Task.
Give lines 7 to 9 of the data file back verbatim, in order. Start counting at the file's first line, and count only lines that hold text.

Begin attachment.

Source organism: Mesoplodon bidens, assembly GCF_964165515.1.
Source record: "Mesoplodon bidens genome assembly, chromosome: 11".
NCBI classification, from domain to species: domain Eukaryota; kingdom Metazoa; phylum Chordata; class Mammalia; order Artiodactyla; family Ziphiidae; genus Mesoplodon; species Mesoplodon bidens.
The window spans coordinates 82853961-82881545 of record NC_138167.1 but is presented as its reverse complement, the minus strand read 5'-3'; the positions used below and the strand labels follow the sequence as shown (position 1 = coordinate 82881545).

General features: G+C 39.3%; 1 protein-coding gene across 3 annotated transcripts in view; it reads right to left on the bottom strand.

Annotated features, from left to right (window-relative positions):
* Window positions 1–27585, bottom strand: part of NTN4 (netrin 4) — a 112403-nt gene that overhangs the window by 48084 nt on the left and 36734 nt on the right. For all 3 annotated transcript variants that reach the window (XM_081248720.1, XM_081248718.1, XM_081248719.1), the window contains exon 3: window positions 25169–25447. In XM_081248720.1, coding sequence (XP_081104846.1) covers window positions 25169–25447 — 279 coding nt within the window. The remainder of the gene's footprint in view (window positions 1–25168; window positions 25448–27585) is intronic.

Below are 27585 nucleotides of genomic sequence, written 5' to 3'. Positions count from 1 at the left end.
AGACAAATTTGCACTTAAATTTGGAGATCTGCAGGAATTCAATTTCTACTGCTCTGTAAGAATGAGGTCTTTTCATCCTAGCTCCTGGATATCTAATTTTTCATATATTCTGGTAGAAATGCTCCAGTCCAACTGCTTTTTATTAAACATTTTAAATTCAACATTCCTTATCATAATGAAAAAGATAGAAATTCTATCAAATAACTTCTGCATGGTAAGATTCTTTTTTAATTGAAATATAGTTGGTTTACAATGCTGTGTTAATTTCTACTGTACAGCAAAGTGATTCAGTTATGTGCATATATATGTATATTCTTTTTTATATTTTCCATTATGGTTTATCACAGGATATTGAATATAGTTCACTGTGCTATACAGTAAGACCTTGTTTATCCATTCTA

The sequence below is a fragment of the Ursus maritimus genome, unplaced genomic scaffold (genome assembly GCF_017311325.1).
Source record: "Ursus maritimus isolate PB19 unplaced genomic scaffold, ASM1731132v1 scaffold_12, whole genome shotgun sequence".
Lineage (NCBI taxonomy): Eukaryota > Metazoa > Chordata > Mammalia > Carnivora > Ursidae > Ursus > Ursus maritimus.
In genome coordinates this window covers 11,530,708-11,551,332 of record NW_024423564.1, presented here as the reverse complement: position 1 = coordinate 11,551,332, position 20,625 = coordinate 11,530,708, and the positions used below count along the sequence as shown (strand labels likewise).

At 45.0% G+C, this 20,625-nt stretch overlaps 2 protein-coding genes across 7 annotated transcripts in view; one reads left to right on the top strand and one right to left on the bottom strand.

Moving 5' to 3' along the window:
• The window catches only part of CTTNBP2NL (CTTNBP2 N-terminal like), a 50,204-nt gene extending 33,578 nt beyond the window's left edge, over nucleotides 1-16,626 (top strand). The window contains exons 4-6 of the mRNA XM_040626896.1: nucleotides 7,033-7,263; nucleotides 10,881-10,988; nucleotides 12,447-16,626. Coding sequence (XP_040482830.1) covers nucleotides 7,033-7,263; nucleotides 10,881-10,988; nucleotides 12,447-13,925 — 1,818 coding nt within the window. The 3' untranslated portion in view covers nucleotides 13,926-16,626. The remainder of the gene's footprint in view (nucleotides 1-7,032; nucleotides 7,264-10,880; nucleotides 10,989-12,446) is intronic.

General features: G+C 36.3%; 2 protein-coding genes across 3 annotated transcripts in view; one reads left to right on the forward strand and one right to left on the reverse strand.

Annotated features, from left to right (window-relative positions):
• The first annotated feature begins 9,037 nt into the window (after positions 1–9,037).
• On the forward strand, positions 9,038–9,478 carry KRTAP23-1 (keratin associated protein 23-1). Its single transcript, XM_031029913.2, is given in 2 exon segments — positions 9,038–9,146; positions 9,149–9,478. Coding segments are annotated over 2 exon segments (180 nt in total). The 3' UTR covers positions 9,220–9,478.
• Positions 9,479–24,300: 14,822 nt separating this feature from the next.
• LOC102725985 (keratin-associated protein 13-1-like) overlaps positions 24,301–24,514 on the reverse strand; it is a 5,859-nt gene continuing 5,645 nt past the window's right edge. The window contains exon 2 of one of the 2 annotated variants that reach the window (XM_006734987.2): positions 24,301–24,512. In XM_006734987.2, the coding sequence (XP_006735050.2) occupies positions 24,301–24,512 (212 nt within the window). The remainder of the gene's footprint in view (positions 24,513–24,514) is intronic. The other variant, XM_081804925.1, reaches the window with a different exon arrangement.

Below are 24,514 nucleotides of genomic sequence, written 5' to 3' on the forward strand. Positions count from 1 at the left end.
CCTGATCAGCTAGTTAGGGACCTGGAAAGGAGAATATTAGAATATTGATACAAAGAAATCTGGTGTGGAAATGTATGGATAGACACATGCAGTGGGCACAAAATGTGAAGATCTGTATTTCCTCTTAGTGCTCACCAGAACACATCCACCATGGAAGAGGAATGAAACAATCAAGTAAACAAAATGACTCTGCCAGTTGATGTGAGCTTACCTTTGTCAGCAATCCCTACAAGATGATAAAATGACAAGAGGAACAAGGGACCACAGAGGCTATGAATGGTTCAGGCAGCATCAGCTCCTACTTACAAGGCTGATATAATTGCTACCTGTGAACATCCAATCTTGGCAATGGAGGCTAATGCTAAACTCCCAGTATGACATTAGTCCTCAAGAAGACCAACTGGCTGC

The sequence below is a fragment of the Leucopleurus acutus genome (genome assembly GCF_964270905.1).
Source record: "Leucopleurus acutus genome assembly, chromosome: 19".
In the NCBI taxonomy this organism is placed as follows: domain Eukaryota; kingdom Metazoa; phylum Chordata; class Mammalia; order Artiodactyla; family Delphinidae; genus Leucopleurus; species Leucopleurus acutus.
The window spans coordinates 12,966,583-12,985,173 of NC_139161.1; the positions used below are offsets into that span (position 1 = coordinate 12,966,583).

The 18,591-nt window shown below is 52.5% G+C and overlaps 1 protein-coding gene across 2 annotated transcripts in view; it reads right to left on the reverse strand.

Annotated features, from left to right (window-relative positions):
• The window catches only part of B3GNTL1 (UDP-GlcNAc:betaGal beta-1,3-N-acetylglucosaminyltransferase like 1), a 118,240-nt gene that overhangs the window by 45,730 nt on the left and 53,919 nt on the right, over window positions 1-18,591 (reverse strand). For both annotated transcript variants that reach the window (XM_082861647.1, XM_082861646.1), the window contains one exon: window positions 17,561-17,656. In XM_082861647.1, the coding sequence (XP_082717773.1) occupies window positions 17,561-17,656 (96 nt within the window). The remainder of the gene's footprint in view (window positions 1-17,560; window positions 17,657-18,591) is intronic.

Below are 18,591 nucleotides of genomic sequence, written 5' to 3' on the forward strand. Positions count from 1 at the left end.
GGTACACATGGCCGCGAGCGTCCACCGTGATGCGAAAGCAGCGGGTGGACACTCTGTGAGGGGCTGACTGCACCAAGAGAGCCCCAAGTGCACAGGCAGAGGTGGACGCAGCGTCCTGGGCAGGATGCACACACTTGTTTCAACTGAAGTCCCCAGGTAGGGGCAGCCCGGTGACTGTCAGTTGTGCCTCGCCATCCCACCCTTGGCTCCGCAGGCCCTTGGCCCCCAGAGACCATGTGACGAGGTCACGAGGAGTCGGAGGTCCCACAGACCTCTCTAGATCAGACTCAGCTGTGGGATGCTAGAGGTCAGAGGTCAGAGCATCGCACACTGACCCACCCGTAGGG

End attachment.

* Window positions 1–27585, bottom strand: part of NTN4 (netrin 4) — a 112403-nt gene that overhangs the window by 48084 nt on the left and 36734 nt on the right. For all 3 annotated transcript variants that reach the window (XM_081248720.1, XM_081248718.1, XM_081248719.1), the window contains exon 3: window positions 25169–25447. In XM_081248720.1, coding sequence (XP_081104846.1) covers window positions 25169–25447 — 279 coding nt within the window. The remainder of the gene's footprint in view (window positions 1–25168; window positions 25448–27585) is intronic.

Below are 27585 nucleotides of genomic sequence, written 5' to 3'. Positions count from 1 at the left end.
AGACAAATTTGCACTTAAATTTGGAGATCTGCAGGAATTCAATTTCTACTGCTCTGTAAGAATGAGGTCTTTTCATCCTAGCTCCTGGATATCTAATTTTTCATATATTCTGGTAGAAATGCTCCAGTCCAACTGCTTTTTATTAAACATTTTAAATTCAACATTCCTTATCATAATGAAAAAGATAGAAATTCTATCAAATAACTTCTGCATGGTAAGATTCTTTTTTAATTGAAATATAGTTGGTTTACAATGCTGTGTTAATTTCTACTGTACAGCAAAGTGATTCAGTTATGTGCATATATATGTATATTCTTTTTTATATTTTCCATTATGGTTTATCACAGGATATTGAATATAGTTCACTGTGCTATACAGTAAGACCTTGTTTATCCATTCTA